Hoplo Catfish

9. Variatus Platy

While a livebearer, or fish that gives birth and raises young fish, might seem odd as a goldfish tank partner, we have enjoyed this match-up numerous times. Out of the two species of platy fish, the variatus platy (Xiphophorus variatus) can live in cooler waters. Livebearers are sometimes criticized for their ability to give birth to many children. However, in this instance, your goldfish can happily eat the majority of the fry, keeping the population under control.

Platies come in many different colors and patterns, so if you’re looking for something to contrast your red, white, and orange goldfish, a school of blue or yellow platies might do the trick. Finally, they serve as fantastic clean-up crew members, constantly picking at algae or excess food hidden in the tank.

Metallic Blue Platey

10. Longfin Rosy Longfin Rosy Barbs

At the beginning of the article, we recommended staying away from semi-aggressive and aggressive barbs, which is a shame because many barbs can survive in cooler waters. Thankfully, there are some relatively peaceful barbs like rosy barbs that can coexist with your goldfish, as long as you follow a few simple rules.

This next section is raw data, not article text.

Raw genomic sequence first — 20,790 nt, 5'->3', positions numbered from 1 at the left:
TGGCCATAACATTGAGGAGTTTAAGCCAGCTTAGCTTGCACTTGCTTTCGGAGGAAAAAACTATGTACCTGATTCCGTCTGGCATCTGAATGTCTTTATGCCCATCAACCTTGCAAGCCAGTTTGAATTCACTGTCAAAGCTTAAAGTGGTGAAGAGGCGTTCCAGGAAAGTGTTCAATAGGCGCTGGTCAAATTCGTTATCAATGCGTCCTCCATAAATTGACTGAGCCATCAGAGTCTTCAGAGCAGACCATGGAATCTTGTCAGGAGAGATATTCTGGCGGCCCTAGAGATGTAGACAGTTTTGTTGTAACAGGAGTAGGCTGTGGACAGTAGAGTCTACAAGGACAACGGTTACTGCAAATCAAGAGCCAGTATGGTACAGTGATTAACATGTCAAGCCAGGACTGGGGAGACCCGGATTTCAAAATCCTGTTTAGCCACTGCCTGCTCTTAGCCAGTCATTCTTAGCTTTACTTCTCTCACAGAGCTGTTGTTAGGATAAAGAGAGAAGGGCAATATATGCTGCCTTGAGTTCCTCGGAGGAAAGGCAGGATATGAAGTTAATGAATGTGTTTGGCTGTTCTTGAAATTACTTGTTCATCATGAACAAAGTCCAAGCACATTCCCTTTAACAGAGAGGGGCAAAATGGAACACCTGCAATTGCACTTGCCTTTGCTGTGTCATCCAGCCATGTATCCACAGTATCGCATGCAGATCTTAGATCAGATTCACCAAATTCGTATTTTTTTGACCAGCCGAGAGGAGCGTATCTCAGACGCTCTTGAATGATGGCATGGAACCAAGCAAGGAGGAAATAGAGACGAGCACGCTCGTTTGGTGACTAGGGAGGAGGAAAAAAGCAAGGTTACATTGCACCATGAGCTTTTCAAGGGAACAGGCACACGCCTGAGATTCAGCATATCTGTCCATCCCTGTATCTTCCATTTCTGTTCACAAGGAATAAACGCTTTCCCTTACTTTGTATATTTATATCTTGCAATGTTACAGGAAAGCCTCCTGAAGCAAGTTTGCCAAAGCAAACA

Tip #1 is to get a larger school of rosy barbs to minimize any bullying. If you have a group of 10 or more (with more females than males since males are more aggressive), they tend to keep themselves entertained and leave your other fish alone. Tip #2 is to look for long-finned varieties of rosy bars.

The flowy finnage will slow down this speedy swimmer so that the goldfish get a fair share of food during mealtimes. Tip 3: Keep rosy Barbs with single-tailed, common Goldfish. They may still be too fast and not suitable for your fancy fish.

Longfin Rosy Barb

By following the guidelines and examples we’ve laid out, you can discover many other tank mates to keep with goldfish. You should consider the size, temperature, diet, pH and aggression of your tank mate. If you find a species that fits all the right criteria, it may be the next perfect roommate for your goldfish aquarium!

For more information on fancy goldfish, make sure to check out our full care guide that covers their desired living conditions and favorite foods to eat.